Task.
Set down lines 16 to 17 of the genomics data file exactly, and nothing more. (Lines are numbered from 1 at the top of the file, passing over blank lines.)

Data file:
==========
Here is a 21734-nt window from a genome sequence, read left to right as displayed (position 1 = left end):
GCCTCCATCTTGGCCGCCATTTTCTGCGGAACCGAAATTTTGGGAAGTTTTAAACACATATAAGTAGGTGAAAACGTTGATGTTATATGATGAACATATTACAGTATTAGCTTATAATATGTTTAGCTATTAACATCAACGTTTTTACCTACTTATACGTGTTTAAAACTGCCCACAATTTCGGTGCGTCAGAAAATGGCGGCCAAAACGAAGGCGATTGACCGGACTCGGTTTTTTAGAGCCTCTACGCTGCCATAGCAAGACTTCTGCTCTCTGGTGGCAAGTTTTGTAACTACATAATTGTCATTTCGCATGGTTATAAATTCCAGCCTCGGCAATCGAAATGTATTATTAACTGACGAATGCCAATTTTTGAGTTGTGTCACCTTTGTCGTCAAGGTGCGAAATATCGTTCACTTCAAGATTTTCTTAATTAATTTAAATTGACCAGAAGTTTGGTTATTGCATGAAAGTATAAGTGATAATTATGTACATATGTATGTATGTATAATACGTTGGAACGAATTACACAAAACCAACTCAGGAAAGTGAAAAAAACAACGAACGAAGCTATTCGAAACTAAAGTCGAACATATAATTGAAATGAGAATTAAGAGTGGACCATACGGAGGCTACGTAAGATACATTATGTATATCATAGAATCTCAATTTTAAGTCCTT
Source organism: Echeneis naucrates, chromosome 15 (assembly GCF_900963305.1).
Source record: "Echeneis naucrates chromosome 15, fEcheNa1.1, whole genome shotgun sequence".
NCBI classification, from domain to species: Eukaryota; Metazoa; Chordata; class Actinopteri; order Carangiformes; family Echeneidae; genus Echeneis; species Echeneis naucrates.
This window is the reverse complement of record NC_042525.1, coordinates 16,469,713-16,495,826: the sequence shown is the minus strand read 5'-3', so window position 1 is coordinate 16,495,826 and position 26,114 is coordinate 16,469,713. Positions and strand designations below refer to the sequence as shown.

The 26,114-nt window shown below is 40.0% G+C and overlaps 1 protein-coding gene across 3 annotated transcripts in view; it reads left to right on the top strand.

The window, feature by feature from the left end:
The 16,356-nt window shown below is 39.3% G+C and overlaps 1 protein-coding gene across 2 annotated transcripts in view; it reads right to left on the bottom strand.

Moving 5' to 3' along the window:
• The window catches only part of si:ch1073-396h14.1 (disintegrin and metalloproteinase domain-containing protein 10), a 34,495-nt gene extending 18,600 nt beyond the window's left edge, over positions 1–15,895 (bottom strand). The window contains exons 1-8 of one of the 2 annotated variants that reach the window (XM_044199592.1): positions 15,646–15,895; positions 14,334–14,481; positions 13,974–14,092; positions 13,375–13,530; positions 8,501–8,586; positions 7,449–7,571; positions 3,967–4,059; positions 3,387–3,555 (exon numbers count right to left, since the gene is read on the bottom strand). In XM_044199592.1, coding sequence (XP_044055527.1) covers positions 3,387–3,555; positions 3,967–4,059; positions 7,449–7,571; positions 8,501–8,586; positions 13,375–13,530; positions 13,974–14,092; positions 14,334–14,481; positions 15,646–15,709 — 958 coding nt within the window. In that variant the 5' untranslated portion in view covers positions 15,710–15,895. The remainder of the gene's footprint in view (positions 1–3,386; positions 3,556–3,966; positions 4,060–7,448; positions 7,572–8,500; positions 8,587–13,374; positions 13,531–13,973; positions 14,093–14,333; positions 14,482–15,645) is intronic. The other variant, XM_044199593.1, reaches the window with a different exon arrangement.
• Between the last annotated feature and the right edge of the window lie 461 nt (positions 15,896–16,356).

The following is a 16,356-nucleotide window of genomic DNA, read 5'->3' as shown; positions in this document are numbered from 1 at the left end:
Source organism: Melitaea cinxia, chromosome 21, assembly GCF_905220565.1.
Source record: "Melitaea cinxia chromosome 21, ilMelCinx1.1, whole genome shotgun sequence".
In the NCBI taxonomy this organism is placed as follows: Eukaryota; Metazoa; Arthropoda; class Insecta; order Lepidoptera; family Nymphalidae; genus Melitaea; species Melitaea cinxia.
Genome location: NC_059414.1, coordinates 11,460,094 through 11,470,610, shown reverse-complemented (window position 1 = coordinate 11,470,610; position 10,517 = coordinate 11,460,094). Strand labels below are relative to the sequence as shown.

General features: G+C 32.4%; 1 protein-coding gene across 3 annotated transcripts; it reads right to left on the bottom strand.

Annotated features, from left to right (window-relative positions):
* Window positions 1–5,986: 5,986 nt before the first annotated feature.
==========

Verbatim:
In the NCBI taxonomy this organism is placed as follows: Eukaryota; Metazoa; Arthropoda; class Insecta; order Lepidoptera; family Nymphalidae; genus Melitaea; species Melitaea cinxia.
Genome location: NC_059414.1, coordinates 11,460,094 through 11,470,610, shown reverse-complemented (window position 1 = coordinate 11,470,610; position 10,517 = coordinate 11,460,094). Strand labels below are relative to the sequence as shown.